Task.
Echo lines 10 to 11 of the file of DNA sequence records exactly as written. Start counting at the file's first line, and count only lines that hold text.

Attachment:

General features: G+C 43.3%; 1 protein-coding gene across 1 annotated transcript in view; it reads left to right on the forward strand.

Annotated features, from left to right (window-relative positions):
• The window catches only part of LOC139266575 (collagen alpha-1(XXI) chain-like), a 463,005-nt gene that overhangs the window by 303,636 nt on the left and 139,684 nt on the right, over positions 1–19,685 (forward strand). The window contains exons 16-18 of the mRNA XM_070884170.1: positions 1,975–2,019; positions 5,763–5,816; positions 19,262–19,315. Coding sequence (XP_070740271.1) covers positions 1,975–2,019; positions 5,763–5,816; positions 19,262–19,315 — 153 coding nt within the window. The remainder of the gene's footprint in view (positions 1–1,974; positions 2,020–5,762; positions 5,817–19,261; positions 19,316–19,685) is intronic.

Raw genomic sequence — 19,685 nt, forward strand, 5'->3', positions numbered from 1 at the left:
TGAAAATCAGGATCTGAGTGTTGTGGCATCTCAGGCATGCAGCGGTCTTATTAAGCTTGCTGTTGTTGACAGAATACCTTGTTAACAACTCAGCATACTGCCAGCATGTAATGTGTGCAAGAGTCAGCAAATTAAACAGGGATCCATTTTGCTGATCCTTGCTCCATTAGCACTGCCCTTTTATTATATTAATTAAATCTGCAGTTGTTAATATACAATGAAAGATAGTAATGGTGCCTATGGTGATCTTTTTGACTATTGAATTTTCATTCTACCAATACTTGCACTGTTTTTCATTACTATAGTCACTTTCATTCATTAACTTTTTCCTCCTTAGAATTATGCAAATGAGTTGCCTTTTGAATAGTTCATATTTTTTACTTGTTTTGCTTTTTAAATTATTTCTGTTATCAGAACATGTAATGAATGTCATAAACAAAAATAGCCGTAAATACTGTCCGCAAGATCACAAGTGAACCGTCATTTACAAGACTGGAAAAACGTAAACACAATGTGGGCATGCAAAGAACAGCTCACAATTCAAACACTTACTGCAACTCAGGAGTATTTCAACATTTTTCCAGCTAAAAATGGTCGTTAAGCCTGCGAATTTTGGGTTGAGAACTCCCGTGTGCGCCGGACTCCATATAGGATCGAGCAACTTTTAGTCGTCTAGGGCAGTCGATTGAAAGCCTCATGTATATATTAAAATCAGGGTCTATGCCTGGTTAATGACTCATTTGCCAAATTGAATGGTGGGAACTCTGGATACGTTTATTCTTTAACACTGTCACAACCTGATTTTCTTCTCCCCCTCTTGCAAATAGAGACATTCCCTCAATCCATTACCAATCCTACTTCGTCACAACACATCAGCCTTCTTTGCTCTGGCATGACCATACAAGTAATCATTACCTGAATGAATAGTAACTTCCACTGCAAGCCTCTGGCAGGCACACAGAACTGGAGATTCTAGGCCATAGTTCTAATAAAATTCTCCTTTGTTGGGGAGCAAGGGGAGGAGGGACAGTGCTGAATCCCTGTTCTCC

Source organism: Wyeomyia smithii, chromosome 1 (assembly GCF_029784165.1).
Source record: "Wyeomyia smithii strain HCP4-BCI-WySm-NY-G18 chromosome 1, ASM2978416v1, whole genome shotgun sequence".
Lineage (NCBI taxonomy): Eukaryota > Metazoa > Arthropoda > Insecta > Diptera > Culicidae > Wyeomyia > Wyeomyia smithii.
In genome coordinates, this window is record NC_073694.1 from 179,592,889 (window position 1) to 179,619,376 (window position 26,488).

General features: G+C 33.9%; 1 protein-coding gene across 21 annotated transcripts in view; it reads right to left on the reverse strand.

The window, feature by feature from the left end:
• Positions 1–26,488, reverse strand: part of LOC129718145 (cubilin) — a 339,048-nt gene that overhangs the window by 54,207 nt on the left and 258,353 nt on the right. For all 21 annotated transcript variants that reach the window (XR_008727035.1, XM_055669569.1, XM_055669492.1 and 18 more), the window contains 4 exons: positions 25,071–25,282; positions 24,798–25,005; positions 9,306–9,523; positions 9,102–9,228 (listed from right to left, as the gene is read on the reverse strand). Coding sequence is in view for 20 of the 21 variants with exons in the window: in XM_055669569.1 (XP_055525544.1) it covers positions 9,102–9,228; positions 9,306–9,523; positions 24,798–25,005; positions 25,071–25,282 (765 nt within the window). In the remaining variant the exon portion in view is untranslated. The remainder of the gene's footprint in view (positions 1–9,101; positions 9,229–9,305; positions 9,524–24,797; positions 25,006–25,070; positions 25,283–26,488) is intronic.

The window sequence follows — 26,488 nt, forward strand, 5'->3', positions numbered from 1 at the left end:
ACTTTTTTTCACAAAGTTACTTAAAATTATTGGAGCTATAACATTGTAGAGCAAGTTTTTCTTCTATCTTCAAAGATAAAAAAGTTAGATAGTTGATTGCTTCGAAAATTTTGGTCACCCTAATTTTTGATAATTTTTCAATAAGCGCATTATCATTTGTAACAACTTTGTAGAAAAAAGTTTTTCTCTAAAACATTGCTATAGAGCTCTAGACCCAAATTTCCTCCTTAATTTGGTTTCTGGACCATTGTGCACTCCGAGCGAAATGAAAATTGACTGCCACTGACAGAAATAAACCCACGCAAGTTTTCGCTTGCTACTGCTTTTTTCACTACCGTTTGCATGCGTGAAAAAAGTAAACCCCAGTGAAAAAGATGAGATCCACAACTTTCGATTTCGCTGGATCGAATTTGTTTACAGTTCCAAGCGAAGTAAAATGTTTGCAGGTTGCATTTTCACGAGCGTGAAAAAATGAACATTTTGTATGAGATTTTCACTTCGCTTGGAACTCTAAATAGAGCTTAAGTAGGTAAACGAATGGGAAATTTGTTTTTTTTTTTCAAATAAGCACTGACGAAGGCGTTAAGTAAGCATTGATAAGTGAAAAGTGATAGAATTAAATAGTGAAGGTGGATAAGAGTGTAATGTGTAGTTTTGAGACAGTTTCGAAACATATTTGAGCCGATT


General features: G+C 33.9%; 1 protein-coding gene across 21 annotated transcripts in view; it reads right to left on the reverse strand.

The window, feature by feature from the left end: